Ocean Resources’ Ascendancy over African States Friendship Relations: Can UNCLOS Help Resolve Current or Future Maritime Boundary Delimitation Dispute Issues
Journal of Water Resources and Ocean Science
Volume 5, Issue 1, February 2016, Pages: 1-13
Received: Jan. 6, 2016;
Accepted: Jan. 18, 2016;
Published: Jan. 31, 2016
Views 5071 Downloads 96
Djibril Moudachirou, Institute of International Law, School of Law, Wuhan University, Wuhan, China
Despite African states massive support to the event of UNCLOS, their envy to possess ocean resources is gradually getting entangled in the implementation of UNCLOS provisions regarding the delimitation of maritime boundaries upon which they can enjoy sovereign rights or claim sovereignty. The complacency of these provisions is enraging African states on their attempts to appropriate maritime resources. These states do adopt divergent interpretations which entail conflicts that negotiations fail to resolve. Moreover, considering that inviolability principle, uti possidetis principle and even the principles of delimitation adopted by the Court to resolve maritime delimitation issues often result on biased outcomes, it is imperious to think about a concrete way to favor negotiation on a win-win basis. While this paper briefly highlights African states’ efforts on the realization of UNCLOS, it does find out some attitudes that encourage and complicate friendly neighborhood relations. It therefore suggests stepping forward on cooperating through joint development agreements to explore and exploit maritime resources found on the disputed zones.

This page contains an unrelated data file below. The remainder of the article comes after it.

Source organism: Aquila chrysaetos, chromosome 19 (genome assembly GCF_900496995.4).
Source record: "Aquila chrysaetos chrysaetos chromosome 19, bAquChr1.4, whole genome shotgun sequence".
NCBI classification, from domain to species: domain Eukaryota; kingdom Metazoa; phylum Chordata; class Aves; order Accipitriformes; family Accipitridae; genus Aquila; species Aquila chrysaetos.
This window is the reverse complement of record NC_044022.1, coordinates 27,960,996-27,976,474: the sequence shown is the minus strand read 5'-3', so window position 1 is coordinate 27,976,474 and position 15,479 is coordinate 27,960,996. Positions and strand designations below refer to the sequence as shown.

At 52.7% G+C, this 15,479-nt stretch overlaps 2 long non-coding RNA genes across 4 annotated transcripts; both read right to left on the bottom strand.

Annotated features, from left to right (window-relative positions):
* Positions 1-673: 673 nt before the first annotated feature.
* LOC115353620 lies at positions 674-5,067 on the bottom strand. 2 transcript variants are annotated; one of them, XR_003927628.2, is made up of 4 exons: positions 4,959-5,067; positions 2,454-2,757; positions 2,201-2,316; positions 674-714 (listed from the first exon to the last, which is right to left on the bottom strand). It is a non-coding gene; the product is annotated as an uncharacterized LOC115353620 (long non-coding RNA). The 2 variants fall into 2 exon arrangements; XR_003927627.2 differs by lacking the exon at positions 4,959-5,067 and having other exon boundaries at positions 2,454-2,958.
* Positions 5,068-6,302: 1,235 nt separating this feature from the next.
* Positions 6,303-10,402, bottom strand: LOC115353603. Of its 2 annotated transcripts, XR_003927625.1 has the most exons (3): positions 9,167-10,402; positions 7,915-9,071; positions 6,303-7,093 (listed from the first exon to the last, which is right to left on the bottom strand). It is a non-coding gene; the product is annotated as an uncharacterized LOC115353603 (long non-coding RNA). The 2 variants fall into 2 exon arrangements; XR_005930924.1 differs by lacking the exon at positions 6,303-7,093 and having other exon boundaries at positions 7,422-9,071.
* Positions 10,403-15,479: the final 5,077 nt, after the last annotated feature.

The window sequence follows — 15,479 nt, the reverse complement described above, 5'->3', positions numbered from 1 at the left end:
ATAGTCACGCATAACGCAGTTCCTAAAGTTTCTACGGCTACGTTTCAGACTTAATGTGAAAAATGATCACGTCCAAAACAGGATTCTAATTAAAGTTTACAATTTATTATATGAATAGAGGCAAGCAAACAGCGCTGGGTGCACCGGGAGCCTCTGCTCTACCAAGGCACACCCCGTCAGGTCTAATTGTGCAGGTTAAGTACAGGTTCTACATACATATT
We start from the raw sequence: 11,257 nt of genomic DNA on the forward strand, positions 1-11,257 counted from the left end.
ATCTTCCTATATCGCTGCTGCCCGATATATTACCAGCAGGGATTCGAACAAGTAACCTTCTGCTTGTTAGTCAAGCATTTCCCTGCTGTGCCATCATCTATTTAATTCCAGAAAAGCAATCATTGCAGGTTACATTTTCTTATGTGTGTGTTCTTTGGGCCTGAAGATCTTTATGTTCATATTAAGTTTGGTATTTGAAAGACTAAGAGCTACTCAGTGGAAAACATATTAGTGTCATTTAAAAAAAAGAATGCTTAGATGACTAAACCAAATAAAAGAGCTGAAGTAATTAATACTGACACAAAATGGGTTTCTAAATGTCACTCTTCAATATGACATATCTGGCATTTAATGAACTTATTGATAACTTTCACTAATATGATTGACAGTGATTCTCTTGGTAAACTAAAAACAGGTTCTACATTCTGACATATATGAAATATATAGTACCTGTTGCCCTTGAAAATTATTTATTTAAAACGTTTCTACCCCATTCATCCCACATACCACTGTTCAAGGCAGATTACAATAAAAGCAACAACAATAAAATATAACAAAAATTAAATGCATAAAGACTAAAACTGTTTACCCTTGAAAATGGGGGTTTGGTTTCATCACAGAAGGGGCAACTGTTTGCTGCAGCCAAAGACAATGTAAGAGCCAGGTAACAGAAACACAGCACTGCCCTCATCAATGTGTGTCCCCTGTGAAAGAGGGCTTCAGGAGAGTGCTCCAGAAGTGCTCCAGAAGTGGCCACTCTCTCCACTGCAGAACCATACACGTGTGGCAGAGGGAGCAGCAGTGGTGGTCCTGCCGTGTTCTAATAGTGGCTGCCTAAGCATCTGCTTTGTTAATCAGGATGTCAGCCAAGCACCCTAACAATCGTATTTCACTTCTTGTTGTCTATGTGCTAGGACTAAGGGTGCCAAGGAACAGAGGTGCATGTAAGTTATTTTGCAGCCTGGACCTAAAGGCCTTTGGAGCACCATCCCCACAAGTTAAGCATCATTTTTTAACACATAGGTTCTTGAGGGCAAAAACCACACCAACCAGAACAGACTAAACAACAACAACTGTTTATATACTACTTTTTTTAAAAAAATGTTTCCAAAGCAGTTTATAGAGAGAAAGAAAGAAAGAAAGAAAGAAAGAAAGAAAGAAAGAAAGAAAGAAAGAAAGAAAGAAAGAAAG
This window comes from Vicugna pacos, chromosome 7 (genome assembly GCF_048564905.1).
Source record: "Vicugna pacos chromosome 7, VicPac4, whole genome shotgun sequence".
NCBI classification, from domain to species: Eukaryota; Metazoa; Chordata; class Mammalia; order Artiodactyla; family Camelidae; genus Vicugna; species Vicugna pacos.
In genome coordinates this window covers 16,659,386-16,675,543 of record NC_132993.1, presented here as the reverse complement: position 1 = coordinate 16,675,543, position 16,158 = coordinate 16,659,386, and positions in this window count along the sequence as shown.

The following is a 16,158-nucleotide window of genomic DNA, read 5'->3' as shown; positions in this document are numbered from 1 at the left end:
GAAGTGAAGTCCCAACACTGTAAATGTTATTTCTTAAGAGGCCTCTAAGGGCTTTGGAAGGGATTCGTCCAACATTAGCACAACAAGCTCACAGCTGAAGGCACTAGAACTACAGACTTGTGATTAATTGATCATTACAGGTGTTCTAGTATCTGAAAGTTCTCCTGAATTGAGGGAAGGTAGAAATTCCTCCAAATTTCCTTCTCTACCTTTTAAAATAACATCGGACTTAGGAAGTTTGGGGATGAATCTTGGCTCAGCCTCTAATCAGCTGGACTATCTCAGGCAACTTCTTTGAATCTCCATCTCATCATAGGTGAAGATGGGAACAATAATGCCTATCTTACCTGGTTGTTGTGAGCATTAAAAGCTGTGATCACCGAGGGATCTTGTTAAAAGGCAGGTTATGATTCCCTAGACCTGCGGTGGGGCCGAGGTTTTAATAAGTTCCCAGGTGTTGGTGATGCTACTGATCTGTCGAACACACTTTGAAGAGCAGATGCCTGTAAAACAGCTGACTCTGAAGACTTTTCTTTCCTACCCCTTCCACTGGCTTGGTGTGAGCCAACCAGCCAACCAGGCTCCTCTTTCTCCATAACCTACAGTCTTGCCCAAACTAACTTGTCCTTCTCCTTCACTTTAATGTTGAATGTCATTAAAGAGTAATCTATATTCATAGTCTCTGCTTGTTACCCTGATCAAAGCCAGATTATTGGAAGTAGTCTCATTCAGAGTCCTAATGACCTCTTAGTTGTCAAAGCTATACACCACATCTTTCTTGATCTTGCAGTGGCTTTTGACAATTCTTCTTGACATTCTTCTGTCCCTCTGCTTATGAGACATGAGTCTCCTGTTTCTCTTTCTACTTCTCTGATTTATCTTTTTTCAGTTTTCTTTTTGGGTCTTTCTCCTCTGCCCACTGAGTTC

Ocean Resources’ Ascendancy over African States Friendship Relations: Can UNCLOS Help Resolve Current or Future Maritime Boundary Delimitation Dispute Issues, Journal of Water Resources and Ocean Science.
Vol. 5, No. 1,
2016, pp. 1-13.